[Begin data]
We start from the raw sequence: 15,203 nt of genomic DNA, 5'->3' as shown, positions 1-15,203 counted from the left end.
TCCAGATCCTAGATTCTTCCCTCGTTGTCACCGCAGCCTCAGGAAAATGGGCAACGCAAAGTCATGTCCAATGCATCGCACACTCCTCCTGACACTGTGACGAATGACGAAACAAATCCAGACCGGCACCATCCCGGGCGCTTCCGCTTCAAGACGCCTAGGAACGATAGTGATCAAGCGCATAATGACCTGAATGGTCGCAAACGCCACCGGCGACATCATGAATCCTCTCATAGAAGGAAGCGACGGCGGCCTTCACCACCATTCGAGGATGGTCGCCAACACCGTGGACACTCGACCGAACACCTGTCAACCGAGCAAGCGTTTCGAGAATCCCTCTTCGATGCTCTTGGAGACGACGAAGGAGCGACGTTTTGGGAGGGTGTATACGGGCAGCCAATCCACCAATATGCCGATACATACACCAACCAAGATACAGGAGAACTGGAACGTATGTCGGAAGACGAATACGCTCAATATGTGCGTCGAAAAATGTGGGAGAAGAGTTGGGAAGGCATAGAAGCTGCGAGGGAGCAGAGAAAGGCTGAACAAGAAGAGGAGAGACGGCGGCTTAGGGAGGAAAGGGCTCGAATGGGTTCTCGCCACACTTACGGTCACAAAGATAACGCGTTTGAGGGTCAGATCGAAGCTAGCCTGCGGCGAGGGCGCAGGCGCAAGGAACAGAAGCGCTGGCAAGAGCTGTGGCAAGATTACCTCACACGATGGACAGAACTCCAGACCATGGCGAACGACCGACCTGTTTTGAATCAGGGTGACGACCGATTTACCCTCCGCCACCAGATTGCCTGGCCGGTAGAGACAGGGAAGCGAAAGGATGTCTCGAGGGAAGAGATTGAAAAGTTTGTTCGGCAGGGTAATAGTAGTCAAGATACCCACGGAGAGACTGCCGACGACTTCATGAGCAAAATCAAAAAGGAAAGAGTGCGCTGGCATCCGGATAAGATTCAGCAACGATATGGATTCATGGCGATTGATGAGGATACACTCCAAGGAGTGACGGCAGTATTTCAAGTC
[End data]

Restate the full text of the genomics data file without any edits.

We start from the raw sequence: 15,203 nt of genomic DNA, 5'->3' as shown, positions 1-15,203 counted from the left end.
TCCAGATCCTAGATTCTTCCCTCGTTGTCACCGCAGCCTCAGGAAAATGGGCAACGCAAAGTCATGTCCAATGCATCGCACACTCCTCCTGACACTGTGACGAATGACGAAACAAATCCAGACCGGCACCATCCCGGGCGCTTCCGCTTCAAGACGCCTAGGAACGATAGTGATCAAGCGCATAATGACCTGAATGGTCGCAAACGCCACCGGCGACATCATGAATCCTCTCATAGAAGGAAGCGACGGCGGCCTTCACCACCATTCGAGGATGGTCGCCAACACCGTGGACACTCGACCGAACACCTGTCAACCGAGCAAGCGTTTCGAGAATCCCTCTTCGATGCTCTTGGAGACGACGAAGGAGCGACGTTTTGGGAGGGTGTATACGGGCAGCCAATCCACCAATATGCCGATACATACACCAACCAAGATACAGGAGAACTGGAACGTATGTCGGAAGACGAATACGCTCAATATGTGCGTCGAAAAATGTGGGAGAAGAGTTGGGAAGGCATAGAAGCTGCGAGGGAGCAGAGAAAGGCTGAACAAGAAGAGGAGAGACGGCGGCTTAGGGAGGAAAGGGCTCGAATGGGTTCTCGCCACACTTACGGTCACAAAGATAACGCGTTTGAGGGTCAGATCGAAGCTAGCCTGCGGCGAGGGCGCAGGCGCAAGGAACAGAAGCGCTGGCAAGAGCTGTGGCAAGATTACCTCACACGATGGACAGAACTCCAGACCATGGCGAACGACCGACCTGTTTTGAATCAGGGTGACGACCGATTTACCCTCCGCCACCAGATTGCCTGGCCGGTAGAGACAGGGAAGCGAAAGGATGTCTCGAGGGAAGAGATTGAAAAGTTTGTTCGGCAGGGTAATAGTAGTCAAGATACCCACGGAGAGACTGCCGACGACTTCATGAGCAAAATCAAAAAGGAAAGAGTGCGCTGGCATCCGGATAAGATTCAGCAACGATATGGATTCATGGCGATTGATGAGGATACACTCCAAGGAGTGACGGCAGTATTTCAAGTC